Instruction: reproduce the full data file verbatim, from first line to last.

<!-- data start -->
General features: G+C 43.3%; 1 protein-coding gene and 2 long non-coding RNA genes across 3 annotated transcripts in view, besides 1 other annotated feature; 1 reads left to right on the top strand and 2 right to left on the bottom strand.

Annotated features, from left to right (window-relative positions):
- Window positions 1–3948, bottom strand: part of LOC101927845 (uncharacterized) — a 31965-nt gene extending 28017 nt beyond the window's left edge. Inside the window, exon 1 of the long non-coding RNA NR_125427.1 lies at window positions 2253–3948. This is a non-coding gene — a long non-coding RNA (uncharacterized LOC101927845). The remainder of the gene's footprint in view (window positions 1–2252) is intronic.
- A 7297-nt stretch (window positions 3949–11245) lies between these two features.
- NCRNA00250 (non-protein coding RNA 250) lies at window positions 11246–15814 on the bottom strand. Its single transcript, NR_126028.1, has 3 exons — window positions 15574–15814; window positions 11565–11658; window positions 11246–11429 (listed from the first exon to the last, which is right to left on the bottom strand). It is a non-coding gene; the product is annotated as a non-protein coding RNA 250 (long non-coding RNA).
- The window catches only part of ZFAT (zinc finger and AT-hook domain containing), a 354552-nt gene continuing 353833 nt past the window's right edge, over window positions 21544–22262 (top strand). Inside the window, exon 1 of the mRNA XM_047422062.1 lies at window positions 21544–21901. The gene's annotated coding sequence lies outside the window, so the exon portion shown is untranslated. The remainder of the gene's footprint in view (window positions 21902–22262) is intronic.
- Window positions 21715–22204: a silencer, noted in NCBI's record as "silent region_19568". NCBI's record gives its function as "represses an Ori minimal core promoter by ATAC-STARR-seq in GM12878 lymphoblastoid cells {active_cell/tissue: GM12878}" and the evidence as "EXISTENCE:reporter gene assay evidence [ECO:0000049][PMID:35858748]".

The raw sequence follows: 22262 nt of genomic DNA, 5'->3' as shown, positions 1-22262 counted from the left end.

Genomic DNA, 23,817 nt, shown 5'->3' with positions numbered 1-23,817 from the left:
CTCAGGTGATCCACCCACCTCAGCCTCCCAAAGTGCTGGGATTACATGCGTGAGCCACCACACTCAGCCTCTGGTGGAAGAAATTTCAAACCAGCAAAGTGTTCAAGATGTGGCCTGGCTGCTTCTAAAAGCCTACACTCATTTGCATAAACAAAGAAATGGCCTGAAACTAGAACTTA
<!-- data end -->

General features: G+C 43.3%; 1 protein-coding gene and 2 long non-coding RNA genes across 3 annotated transcripts in view, besides 1 other annotated feature; 1 reads left to right on the top strand and 2 right to left on the bottom strand.

Annotated features, from left to right (window-relative positions):
- Window positions 1–3948, bottom strand: part of LOC101927845 (uncharacterized) — a 31965-nt gene extending 28017 nt beyond the window's left edge. Inside the window, exon 1 of the long non-coding RNA NR_125427.1 lies at window positions 2253–3948. This is a non-coding gene — a long non-coding RNA (uncharacterized LOC101927845). The remainder of the gene's footprint in view (window positions 1–2252) is intronic.
- A 7297-nt stretch (window positions 3949–11245) lies between these two features.
- NCRNA00250 (non-protein coding RNA 250) lies at window positions 11246–15814 on the bottom strand. Its single transcript, NR_126028.1, has 3 exons — window positions 15574–15814; window positions 11565–11658; window positions 11246–11429 (listed from the first exon to the last, which is right to left on the bottom strand). It is a non-coding gene; the product is annotated as a non-protein coding RNA 250 (long non-coding RNA).
- The window catches only part of ZFAT (zinc finger and AT-hook domain containing), a 354552-nt gene continuing 353833 nt past the window's right edge, over window positions 21544–22262 (top strand). Inside the window, exon 1 of the mRNA XM_047422062.1 lies at window positions 21544–21901. The gene's annotated coding sequence lies outside the window, so the exon portion shown is untranslated. The remainder of the gene's footprint in view (window positions 21902–22262) is intronic.
- Window positions 21715–22204: a silencer, noted in NCBI's record as "silent region_19568". NCBI's record gives its function as "represses an Ori minimal core promoter by ATAC-STARR-seq in GM12878 lymphoblastoid cells {active_cell/tissue: GM12878}" and the evidence as "EXISTENCE:reporter gene assay evidence [ECO:0000049][PMID:35858748]".

The raw sequence follows: 22262 nt of genomic DNA, 5'->3' as shown, positions 1-22262 counted from the left end.

Genomic DNA, 23,817 nt, shown 5'->3' with positions numbered 1-23,817 from the left:
CTCAGGTGATCCACCCACCTCAGCCTCCCAAAGTGCTGGGATTACATGCGTGAGCCACCACACTCAGCCTCTGGTGGAAGAAATTTCAAACCAGCAAAGTGTTCAAGATGTGGCCTGGCTGCTTCTAAAAGCCTACACTCATTTGCATAAACAAAGAAATGGCCTGAAACTAGAACTTA